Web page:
Bike of the Year
Words & Photos By Drew Rohde
Scott was somewhat cryptic about the details of the new bike when they first reached out to us regarding the new Ransom. Their email simply said, “You’re gonna like it!” A couple months later I met with Scott’s US marketing manager, Garth Spencer in Bend, Oregon and he gave me all the technical info as we sipped our beverages at a local coffee shop. I think he could feel me twitching under the table as he quickly changed topics. “I can talk about this thing ‘til I’m blue in the face, but let’s go outside and see it!” As Garth pulled the bike out of his rental car I knew Scott had a winner.
Whenever a new bike arrives at the Wolf Den for review, we can’t help but try to guess ahead of the arrival whether it will be a hit or miss. Sometimes we get it right, sometimes we get it wrong and a bike surprises us. Every couple years however, a bike comes along that changes the bar of measurement for us. The Scott Ransom is one of the best all mountain bikes we’ve ridden in recent memory, making it our bike of the year.
Available in six flavors, four 29ers and two 27.5 builds, the 900 Tuned is their top of the line model and sports all the bells and whistles. With 170mm of travel, an impressively low weight and modern geometry, the new Scott Ransom is a huge departure from its namesake, first introduced over a decade ago.
The 29-inch wheeled Ransom 700 Tuned has a lot of things that make it our bike of the year, and so we’ll start with the frame and work our way out. Scott’s name has always been synonymous with some of the lightest bikes on the market. While the new Ransom impressively light, they also went all out with the redesigned frame, claiming it’s their strongest carbon frame yet.
The dedicated 1x frame has a beefed up and widened main pivot area and beefy Trunnion mount for the rear shock to unify the “stiffness backbone” as Scott calls it. While the large downtube, BB area and chainstays are vital to the stiffness designed into the frame, Scott engineers used lighter weight construction techniques and tubing shapes to offer bump-eating compliance.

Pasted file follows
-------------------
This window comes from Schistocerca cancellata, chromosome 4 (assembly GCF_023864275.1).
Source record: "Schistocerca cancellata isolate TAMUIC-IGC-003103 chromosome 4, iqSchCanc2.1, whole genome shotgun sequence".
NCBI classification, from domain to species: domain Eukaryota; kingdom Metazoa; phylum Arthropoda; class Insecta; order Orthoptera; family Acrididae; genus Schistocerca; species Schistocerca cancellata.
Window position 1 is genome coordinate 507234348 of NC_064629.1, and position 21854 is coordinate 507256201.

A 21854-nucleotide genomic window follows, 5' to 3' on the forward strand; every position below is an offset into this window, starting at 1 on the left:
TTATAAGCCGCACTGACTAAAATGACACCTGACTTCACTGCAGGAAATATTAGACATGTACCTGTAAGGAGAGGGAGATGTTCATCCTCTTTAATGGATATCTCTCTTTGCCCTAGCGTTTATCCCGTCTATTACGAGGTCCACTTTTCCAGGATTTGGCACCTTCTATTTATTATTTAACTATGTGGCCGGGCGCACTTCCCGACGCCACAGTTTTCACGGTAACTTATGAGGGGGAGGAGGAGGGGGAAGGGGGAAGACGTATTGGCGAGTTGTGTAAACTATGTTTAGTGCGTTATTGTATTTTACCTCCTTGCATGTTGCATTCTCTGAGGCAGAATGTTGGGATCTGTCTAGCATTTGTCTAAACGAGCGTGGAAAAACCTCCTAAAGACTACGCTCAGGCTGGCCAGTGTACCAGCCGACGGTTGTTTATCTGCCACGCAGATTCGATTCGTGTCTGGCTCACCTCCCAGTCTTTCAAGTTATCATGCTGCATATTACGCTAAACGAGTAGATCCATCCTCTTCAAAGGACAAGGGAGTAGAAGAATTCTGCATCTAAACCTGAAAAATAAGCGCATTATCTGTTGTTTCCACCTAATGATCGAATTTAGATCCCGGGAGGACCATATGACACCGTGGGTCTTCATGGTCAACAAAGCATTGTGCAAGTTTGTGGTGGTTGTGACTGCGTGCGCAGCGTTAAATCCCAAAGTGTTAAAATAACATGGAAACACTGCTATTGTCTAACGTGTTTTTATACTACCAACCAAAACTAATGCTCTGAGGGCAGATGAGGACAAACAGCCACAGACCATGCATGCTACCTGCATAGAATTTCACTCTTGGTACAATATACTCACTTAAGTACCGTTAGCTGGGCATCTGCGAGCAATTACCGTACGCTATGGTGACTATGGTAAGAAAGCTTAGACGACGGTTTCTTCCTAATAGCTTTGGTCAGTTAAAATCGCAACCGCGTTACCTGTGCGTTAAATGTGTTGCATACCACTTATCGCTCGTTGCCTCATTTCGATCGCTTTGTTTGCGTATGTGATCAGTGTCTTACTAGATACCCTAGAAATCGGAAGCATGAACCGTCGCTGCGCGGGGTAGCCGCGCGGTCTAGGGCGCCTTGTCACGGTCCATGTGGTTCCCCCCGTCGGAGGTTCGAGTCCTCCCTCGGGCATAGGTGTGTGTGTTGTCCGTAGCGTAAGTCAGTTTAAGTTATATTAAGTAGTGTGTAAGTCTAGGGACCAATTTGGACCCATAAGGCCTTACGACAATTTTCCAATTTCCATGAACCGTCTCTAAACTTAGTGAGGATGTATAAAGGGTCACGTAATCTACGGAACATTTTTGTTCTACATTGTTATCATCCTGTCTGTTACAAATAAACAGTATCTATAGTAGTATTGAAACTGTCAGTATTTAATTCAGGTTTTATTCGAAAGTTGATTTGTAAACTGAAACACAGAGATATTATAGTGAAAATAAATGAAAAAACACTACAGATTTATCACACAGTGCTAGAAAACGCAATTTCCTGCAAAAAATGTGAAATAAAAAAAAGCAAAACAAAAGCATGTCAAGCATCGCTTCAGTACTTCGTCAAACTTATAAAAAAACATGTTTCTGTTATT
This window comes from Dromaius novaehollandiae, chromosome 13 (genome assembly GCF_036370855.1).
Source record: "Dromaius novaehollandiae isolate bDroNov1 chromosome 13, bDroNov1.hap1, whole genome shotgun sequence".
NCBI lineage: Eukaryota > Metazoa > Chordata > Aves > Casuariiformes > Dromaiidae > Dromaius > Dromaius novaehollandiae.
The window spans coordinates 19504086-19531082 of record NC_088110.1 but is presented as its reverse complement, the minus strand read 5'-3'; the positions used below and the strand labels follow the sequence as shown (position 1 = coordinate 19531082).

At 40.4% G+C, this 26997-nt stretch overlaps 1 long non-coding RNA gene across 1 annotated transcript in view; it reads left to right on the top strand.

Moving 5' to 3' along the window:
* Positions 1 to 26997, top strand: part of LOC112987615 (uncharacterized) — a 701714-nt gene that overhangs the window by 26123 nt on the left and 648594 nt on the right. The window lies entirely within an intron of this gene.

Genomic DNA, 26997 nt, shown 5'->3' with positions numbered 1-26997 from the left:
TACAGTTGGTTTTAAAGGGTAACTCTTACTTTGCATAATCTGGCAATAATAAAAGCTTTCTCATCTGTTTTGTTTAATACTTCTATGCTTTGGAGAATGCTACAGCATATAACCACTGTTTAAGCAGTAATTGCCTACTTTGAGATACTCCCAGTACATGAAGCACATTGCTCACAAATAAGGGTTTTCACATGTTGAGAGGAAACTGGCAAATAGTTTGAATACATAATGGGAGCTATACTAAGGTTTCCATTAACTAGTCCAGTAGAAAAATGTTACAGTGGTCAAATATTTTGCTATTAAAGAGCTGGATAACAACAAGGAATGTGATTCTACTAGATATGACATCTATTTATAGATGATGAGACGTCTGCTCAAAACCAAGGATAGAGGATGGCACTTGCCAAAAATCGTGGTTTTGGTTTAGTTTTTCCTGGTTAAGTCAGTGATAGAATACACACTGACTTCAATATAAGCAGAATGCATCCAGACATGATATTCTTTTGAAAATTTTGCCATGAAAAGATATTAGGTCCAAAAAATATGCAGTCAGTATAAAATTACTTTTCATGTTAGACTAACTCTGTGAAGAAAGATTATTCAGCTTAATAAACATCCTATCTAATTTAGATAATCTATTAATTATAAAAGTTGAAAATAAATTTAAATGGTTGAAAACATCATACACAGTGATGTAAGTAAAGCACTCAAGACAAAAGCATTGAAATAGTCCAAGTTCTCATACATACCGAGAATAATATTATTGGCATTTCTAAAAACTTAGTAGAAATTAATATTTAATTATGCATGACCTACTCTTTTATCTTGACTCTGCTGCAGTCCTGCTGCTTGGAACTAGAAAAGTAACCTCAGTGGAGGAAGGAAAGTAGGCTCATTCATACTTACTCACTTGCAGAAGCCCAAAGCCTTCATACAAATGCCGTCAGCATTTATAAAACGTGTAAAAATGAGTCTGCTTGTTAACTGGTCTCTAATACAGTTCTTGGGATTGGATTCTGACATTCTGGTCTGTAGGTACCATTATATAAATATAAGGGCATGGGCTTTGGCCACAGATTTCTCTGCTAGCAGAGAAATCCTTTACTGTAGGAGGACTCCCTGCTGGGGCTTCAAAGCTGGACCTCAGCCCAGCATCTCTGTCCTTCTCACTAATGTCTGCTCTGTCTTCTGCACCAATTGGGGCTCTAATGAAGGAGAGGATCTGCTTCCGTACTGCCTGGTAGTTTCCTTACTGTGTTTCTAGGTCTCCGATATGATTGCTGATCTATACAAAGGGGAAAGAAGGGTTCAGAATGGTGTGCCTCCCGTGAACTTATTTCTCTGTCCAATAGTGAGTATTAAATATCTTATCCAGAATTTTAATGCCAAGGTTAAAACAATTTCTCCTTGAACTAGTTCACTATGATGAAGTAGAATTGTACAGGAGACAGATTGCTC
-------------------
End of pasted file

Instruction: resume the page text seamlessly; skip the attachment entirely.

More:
This beautifully beefy section of the frame lets you know this bike is ready for business. The ribbed chainstay protector and chain guide work great at keeping this bike dead silent on the trail.
Frame geometry is right on the money in our opinion. The bike balances all out confidence on the nasty stuff without being cumbersome or sluggish on flatter trails. The Ransom can be set to ride in either a High or Low mode, depending on your local terrain.
In Low, our size large 29er sports a 64.5-degree head tube angle, 75-degree seat tube angle, 353.5mm bottom bracket height and 1,249.2mm wheelbase. The reach is 466.5mm with a 627.6mm stack height and 437.9mm chainstays round out the basic measurements. Flipping the bike into high mode makes conservative changes to geo by half a degree. We experimented with both settings and felt they were both usable depending on the rider and terrain.
Spec on the top of the line 900 Tuned model features a SRAM Eagle drivetrain, Syncros Revelstoke wheels, Syncros saddle and unique Hixon iC Rise Carbon bar/stem combo. In typical Scott fashion, Fox TwinLoc technology makes its way onto the new Ransom, paired up to a new Fox Nude TR Evol shock and Fox 36 Fit 4, 44mm offset fork.
Suspension on the Ransom is steps beyond what we expected and have experienced on earlier generations of Scott bikes. The virtual 4-Link suspension design features a more aggressive curve to keep riders who are pushing the limits in check without sacrificing beginner and intermediate rider comfort.
One area that we feel is a miss: the cockpit. Syncros’ integrated bar/stem combo looks neat, but lacks adjustability. The grips are terrible and in order to swap to regular grips you need to replace the lock ring as it’s integrated into the dropper level/TwinLoc lever.